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How I Wish It Would Rain

May
7
2007

One day, soon after I moved to New York, I was in between classes when the skies turned ominously dark and the rain started to lash down in sheets, hitting hard against the large windows at New York University’s library, blurring the world outside.

I was overjoyed. My first impulse was to run out and feel the rain on my palms as I’d always done growing up in India. The rain felt the same, even though I was miles away from home. My enthusiasm, however, was not shared by the people in the room, who looked more doleful than cats in water. It wasn’t quite their idea of a beautiful day as it was for me. My American friends couldn’t understand it. How could I possibly prefer overcast days to bright sunny ones? My answer was simple – you’d know if you grew up in India.

I’m talking about the weather because I now live in New Delhi and we’ve only started the weary trek into the interminable North Indian summer. We’ll have endless sunny days but that does little to lift the spirits of Indians. What does send them into a frenzy is that unexpected shower in the middle of a sun-drenched week. Children run outdoors and splash around, women lean over from their balconies, couples go for long drives, peacocks come out to dance, and leading dailies print pictures of people and the flora-fauna alike rejoicing in the downpour.

Why do we love the rain so much? First, because we don’t get much of it, and second, because the temperature at the peak of summer can go up to 120 degrees Fahrenheit and the rain brings much needed relief from the scorching days, which are made worse by regular power cuts across the country.

India is facing a power shortage of 70,000 MW and this leads to load-shedding – power outages deliberately created to ease demand – for several hours each day. You Californians who have seen a few years of summer-time black-outs know what I’m talking about.

I’m facing and outage even as I type this. Of course the reason I am able to pound away is not because my house is powered by solar energy, but because urban Indians like me have learnt not to rely on the government. We have, instead, made our own arrangements, as far as possible, to keep from plunging in the dark. At times like these, homes run on inverters, which, in turn, run on battery power and generators, which run on diesel fuel.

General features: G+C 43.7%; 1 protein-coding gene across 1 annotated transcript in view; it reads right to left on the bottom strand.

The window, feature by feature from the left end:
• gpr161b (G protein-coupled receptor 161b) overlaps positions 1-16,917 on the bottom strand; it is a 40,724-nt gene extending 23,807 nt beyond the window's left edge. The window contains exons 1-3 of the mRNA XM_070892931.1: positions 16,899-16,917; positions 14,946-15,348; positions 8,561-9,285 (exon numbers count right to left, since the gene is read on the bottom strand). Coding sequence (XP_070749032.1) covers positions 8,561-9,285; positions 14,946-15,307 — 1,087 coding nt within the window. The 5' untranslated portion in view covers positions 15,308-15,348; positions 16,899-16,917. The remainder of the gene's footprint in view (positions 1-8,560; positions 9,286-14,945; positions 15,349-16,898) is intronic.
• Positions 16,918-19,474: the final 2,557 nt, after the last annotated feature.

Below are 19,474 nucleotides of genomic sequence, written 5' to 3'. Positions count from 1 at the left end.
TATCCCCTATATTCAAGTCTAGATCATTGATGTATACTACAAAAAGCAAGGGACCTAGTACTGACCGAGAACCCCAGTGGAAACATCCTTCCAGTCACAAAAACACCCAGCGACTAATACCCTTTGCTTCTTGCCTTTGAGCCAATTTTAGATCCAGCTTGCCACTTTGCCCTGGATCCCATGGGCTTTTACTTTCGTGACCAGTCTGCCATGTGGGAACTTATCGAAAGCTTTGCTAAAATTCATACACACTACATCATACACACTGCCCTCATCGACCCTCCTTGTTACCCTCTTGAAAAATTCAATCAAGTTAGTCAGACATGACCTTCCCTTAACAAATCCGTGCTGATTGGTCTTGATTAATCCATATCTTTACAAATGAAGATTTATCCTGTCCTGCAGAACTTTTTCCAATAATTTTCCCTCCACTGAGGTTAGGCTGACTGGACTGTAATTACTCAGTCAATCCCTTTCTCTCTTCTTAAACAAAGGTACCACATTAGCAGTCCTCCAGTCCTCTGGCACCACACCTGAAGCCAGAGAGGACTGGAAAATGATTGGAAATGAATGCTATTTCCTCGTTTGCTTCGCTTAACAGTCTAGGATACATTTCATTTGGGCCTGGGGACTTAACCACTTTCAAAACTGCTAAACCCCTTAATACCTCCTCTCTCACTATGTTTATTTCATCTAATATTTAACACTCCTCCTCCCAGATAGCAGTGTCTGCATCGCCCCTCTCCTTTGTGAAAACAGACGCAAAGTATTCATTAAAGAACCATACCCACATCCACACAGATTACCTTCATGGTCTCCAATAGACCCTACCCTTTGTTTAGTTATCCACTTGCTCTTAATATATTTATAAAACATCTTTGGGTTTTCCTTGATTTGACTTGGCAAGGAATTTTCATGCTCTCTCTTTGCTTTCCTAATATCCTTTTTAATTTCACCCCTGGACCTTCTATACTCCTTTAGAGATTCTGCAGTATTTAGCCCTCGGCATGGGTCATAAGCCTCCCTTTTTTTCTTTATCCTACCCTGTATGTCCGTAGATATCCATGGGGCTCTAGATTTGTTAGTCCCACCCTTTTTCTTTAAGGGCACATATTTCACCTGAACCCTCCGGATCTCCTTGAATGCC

These, however, come at a price so not everyone is lucky enough to afford them.

A silent generator, which is what one is allowed to use in residential areas and which can run air conditioners, can cost $3,000 to $7,000. This does not include the cost of running the generator which can vary, If you end up using it for say four hours in a day, it can cost you $10 to $12 a day just for the diesel fuel. An inverter by that measure is cheaper. You can get a regular one for about $250 but it only runs the fans and the lights, and it needs electricity to charge its batteries. Once charged, it can run for about eight hours but your trouble begins if the power cut goes beyond that, and in the summer it often does. Then you’re left with no power and only hope.

The government is under fire for this power mess and as people have been protesting for the discomfort they are been put through. In many cases they’ve taken to the streets and pelted stones, even attacked electricity offices. The problem is complicated, as it involves both the government and the private sector and at many different levels, from the individual Indians states to the central government here in Delhi, transmission to distribution companies and grid management. And when things go wrong, there’s a lot of finger pointing.

In June 2002 the distribution of power was privatized in an effort to address the power woes in New Delhi, which has the highest per capita power consumption in the country and which experiences some of the longest hours of load shedding in the peak of summer. But five years later not much has changed. Power cuts are still a reality and residents are as angry as ever. The private distribution companies, (called distcoms) say in their defense that they do not receive enough power for a variety of reasons – power theft, overdrawing by other states – and so they are not to blame for the black-outs. The government on the other hand insists that the distcoms receive enough power and are badly managed.

When this will end is hard to say. Reforms are being thought up and new ways are being explored to bring the problem under control, but nothing yet has emerged and as we go into the summer with the mercury already touching 105 degrees Fahrenheit there is trepidation about the sweaty days that lie ahead.

For those fortunate Indians who’ve backed up their homes in preparation for the summer this crisis makes for morning news as they sip their tea in the comfort of their generated-cooled homes. For the rest it’s a hard reality that only hope for rain can relieve.

Share  Posted by Gopika Kaul at 12:52 PM | Permalink

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